Common misconceptions regarding chiropractic

Pictured: not a chiropractor

Pictured: not a chiropractor

Often people that can benefit from chiropractic don't consider care because of false information that they may have heard from a friend, family, or the media. I've heard a number of rather outlandish or downright hilarious (trust me, we don't use crystals to heal people or come at your neck like rambo) claims as to what we do. Below are some of the misconceptions that I've heard most often. 

Myth 1: “Chiropractic can cure ANYTHING!”

Fact 1: Chiropractors are trained to work on problems of the muscles, joints, nerves, and intervertebral discs. Some chiropractors also take further education to provide nutritional and dietary advice for patients, or provide a stronger focus on sports rehabilitation and increased performance. No evidence with the exception of specific case studies indicate that chiropractic can result in the elimination of diseases that afflict an individual.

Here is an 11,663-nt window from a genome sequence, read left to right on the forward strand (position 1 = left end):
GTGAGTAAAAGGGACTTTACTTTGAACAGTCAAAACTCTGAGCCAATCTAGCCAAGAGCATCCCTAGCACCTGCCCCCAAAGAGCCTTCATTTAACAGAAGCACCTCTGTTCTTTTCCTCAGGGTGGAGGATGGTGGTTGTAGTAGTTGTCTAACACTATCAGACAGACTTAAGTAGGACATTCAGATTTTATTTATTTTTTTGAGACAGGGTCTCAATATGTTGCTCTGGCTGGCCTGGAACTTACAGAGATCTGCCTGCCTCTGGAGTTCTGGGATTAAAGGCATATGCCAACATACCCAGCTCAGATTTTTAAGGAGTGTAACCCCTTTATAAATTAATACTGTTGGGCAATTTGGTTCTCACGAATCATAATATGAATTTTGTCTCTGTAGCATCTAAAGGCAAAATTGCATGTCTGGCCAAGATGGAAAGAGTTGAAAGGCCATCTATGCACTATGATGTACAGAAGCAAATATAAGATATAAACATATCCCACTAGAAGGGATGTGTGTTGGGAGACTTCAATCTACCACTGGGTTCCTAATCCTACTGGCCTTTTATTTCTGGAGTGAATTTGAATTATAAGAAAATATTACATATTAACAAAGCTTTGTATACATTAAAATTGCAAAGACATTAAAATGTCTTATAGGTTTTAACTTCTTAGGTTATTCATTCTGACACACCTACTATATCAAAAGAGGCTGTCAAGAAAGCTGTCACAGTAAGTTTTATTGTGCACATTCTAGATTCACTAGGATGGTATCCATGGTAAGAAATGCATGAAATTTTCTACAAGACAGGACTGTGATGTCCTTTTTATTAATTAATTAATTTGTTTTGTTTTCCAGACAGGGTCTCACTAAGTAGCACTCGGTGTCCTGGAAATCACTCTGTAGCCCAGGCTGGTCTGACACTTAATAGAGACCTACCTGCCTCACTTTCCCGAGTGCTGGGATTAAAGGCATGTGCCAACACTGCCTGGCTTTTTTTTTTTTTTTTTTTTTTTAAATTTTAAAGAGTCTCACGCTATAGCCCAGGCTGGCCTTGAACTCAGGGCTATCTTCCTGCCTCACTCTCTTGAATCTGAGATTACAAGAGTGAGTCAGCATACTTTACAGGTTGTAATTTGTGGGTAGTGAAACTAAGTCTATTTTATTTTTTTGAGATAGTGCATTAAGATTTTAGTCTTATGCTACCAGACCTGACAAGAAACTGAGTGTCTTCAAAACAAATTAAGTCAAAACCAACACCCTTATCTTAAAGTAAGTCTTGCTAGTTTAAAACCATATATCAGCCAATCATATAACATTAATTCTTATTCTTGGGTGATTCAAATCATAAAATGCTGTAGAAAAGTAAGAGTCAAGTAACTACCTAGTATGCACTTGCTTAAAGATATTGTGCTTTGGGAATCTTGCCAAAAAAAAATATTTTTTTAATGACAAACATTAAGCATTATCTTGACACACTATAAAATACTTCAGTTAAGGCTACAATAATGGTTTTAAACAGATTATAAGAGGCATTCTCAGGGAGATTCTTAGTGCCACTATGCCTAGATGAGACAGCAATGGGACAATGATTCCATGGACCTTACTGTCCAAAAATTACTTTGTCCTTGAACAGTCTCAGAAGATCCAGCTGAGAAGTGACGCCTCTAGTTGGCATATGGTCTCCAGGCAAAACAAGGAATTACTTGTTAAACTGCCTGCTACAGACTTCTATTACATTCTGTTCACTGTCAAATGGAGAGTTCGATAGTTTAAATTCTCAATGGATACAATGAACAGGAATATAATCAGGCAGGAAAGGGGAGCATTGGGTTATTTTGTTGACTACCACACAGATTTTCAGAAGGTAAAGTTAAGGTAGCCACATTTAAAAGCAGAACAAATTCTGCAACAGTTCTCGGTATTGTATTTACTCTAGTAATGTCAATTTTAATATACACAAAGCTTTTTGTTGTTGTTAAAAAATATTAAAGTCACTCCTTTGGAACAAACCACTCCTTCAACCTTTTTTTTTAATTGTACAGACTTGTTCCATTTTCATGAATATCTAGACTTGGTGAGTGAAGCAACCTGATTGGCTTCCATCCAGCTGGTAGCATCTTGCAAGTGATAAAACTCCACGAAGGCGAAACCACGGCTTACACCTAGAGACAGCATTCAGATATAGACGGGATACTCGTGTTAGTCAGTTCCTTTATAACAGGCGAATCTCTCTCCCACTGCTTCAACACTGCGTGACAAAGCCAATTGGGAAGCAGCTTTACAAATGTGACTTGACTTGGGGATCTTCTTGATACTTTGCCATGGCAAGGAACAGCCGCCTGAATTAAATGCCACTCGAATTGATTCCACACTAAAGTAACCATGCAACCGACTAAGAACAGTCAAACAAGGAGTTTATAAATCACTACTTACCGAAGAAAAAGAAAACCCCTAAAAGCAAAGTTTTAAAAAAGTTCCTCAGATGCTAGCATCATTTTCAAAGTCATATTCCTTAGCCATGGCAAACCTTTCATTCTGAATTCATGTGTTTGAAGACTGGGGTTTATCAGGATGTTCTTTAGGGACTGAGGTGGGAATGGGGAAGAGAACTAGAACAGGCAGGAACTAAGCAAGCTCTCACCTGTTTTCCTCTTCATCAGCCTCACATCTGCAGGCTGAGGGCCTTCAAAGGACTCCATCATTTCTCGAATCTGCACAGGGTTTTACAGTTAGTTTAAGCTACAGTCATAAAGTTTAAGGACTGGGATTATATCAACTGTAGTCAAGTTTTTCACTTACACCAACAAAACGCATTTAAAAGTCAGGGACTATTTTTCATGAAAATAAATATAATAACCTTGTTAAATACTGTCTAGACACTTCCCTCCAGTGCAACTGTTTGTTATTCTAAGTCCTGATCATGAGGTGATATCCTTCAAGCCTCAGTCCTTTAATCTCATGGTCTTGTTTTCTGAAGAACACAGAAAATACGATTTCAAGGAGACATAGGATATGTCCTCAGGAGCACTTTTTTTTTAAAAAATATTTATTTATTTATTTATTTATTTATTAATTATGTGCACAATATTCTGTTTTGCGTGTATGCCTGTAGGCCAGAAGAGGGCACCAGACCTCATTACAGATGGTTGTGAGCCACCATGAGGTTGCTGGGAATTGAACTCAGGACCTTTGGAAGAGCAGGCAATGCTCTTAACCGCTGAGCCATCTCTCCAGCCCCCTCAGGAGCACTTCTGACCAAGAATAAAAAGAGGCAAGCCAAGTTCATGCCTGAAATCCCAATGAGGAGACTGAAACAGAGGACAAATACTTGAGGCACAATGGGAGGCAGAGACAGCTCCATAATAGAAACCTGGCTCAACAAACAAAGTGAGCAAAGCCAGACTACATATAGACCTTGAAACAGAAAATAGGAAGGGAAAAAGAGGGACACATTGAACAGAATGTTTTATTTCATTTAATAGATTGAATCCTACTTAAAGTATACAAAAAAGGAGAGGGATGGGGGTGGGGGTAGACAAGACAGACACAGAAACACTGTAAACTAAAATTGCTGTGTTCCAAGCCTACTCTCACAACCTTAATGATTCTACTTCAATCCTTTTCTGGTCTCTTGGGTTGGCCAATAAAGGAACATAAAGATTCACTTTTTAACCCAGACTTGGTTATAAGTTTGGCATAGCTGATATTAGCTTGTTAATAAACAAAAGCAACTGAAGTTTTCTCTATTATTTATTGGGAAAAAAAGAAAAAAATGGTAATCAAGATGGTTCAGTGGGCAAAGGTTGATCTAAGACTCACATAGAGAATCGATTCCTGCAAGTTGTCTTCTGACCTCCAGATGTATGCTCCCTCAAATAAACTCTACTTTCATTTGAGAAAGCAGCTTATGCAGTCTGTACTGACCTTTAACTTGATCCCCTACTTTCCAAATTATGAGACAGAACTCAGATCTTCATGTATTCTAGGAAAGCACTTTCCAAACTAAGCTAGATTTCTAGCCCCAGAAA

Myth 2: “Once I go to a chiropractor, I have to go for the rest of my life!”

Fact 2: Not at all true. Active care through chiropractic should empower an individual with education on how they can maintain normal activity. Once the pain processing system is managed, a patient should for the most part be able to keep themselves free of pain. Of course occasional relapse of pain may occur and require treatment. Patients may also make the decision to continue managed care because it makes them feel good and more functional in general.  
 

Myth 3: “The twisting and popping movements are going to hurt me!”

Fact 3: Spinal manipulation is typically the main reason why someone is afraid to use chiropractic care. The reality is that functionally it is incredibly effective, with no risk when your problem is appropriately diagnosed and treatment is performed correctly. There is no risk of causing damage to arterial or nervous tissue when the time is spent to assess what it is that is causing your pain. It is also not typically the only form of treatment that can be administered to relieve someone of their symptoms.